A regular expression cannot tell you that xyvfg is not an english word. – Jay Askren Sep 13 '10 at 21:41
    
There is no possible way to predict what words will enter the English language tomorrow or next year. The only thing you can do is update your dictionary as words enter the English language. One way to do that is to constantly generate a new dictionary from a live corpus (Wikipedia is one example). – Jay Askren Sep 13 '10 at 21:51

Let's be concrete and try to solidify the ground by examples.

Is 'word' an English word?  YES

49th?  YES

NYSE?  YES

Résumé?  YES

Haight-Ashbury? YES/NO?

good-looking?  YES/NO?

P&G?  YES/NO?

1023?  YES/NO?

304-392-9999?  YES/NO?

3.14?  YES/NO?
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Numbers are NOT words. resume is NOT written like that. An abbreviation is NOT a word. I think that only 'word' is word in your list. – Tomas Sep 14 '10 at 15:22
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@Tomas: Résumé. – Paul Ruane Sep 14 '10 at 15:32
    
Edited: 'résumé' -> 'Résumé'. This is a community wiki. You guys can edit it too. – OTZ Sep 14 '10 at 22:07
    
This is a community wiki. you guys can edit it too. – OTZ Sep 19 '10 at 22:15

http://www.sussex.ac.uk/linguistics/documents/essay_-_what_is_a_word.pdf

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can you elaborate on the essay? who wrote it? is this authoritative? – OTZ Sep 19 '10 at 22:17
    
Yes, it's a reliable source. It was written by Larry Trask, who's a professor at Sussex University. – Tommy Herbert Sep 20 '10 at 10:47

A true English word will almost never contain accents or foreign characters - so \w+ might capture more than you're after, although there are a number of words used in English that we've borrowed from other languages - most of us probably don't have the time or inclination to bother accenting them, tho'. I was even too lazy to write 'though' out in full there - \w+'\w+ wouldn't capture that. In general, so long as your \w+ is capturing your words correctly, I can't think of any other punctuation on top of - and ' that might be encountered mid-word.

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I think the only addition to that list is ampersand, used in some company names and where people mistakenly want to ensure that it's not confused with an adjacent 'and' in a list. Good summation. – Lazarus Sep 11 '10 at 7:50
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A naïve regex approach will do then? :) – Ian Mercer Sep 11 '10 at 7:52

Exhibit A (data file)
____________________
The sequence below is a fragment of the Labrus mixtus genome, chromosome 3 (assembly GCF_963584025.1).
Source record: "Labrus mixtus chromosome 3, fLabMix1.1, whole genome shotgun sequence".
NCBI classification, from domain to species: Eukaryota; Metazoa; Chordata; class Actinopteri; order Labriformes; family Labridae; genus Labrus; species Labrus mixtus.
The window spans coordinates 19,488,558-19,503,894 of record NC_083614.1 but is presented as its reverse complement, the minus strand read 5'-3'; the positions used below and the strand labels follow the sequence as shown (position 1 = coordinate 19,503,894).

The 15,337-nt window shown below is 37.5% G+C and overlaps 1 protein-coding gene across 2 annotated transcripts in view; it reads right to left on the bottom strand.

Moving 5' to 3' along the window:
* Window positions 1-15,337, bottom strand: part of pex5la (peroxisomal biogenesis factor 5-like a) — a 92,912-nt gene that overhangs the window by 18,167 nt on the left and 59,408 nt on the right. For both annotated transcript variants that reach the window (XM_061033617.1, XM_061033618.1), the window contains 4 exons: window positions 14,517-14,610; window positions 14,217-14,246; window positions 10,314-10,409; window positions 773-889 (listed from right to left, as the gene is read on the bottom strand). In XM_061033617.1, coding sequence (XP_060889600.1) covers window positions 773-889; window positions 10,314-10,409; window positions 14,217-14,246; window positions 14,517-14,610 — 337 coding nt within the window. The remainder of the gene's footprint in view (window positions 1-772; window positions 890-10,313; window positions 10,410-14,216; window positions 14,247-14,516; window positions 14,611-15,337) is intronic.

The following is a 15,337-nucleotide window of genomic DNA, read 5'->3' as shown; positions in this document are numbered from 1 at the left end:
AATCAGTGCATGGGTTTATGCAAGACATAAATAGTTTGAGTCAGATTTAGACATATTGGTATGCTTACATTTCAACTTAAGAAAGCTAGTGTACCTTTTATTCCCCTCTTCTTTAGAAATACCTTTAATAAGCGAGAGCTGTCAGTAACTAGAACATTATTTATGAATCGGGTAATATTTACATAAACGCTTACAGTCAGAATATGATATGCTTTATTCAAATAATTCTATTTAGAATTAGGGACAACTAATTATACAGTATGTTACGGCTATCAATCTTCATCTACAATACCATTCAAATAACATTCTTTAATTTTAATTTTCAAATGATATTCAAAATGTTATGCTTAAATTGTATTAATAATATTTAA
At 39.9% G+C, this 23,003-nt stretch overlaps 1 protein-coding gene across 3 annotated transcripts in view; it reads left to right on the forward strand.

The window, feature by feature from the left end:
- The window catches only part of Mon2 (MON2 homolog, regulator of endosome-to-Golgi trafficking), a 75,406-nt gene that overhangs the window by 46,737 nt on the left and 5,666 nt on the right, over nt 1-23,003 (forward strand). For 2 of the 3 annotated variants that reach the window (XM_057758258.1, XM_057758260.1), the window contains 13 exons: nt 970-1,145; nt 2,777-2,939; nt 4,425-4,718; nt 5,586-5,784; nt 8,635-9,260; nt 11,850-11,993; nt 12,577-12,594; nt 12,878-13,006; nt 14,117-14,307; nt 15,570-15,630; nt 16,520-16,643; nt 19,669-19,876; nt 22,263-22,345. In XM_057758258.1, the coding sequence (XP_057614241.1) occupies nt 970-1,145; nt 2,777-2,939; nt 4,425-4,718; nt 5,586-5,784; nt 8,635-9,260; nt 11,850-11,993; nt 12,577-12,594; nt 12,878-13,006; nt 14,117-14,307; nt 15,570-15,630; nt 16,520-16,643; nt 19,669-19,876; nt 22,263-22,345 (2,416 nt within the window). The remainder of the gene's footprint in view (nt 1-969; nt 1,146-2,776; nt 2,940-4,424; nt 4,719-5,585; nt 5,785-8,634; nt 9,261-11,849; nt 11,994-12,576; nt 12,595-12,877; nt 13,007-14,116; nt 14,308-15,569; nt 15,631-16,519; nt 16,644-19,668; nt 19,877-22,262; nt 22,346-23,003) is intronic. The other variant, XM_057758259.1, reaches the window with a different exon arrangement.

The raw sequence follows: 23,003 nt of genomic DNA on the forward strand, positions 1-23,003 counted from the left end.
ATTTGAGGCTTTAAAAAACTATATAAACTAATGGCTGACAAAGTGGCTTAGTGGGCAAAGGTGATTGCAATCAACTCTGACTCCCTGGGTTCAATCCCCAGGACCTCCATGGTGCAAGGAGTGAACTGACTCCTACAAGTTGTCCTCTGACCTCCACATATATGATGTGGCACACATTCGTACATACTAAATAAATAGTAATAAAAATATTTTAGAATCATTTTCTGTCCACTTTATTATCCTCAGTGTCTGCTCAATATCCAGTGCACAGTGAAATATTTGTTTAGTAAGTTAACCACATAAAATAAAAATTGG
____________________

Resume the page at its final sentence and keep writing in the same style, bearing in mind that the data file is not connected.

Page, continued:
Quite a lot of true English words contain accents and non-English characters, which are omitted due to ignorant education, and more and more due to the native character set of the English keyboard. Even in increasingly common Mac OS, where "special" characters are easy to access, so many people are unaware of how to use them, both linguistically and technologically. – eyelidlessness Sep 11 '10 at 7:55
    
@eyelidlessness: Really? I suppose we (I'm a Brit) have adopted a lot of foreign words, and so they are true English at the end of the day anyway. I can only think of façade as having a foreign character in it - I'd be interested in any others you can think of (a little off-topic I know!). Note I'm considering accented characters as different to 'foreign characters' - which is of course not strictly correct. :) – Will A Sep 11 '10 at 8:02
    
I think we have a "no true Scottsman" fallacy here. There is no such thing as "true English word" -- almost all words have been borrowed from other languages at some point, or influenced by them. Even the very core words come from the older languages, like Old English, Gaelic or Latin -- languages don't appear from vacuum. Sure, the spelling of words changes as they are used more and more: accents are dropped, word compounds are joined with dash and later without it, pronunciation becomes more like the other words. So you could perhaps say that different words have different levels of "truth". – Radomir Dopieralski Sep 11 '10 at 8:13

Your problem is called word tokenization. Take a look here:
http://nlp.stanford.edu/IR-book/html/htmledition/tokenization-1.html

Stanford is a very famous NLP laboratory. They produces one of the most efficient parser for English. The page outlines some common tokenization problems like

  • Unusual domain specific token: M*A*S*H, C++, IP address ...
  • Hyphenation: co-education, Hewlett-Packard
  • Collocation: San Francisco, Los Angeles
  • Specific syntax ...
    • Advertisements for air fares "San Francisco-Los Angeles"
    • Omitted spaces etc...

The Penn Treebank Project also provides a simple sed script for word tokenization "that does a decent enough job on most corpora" here.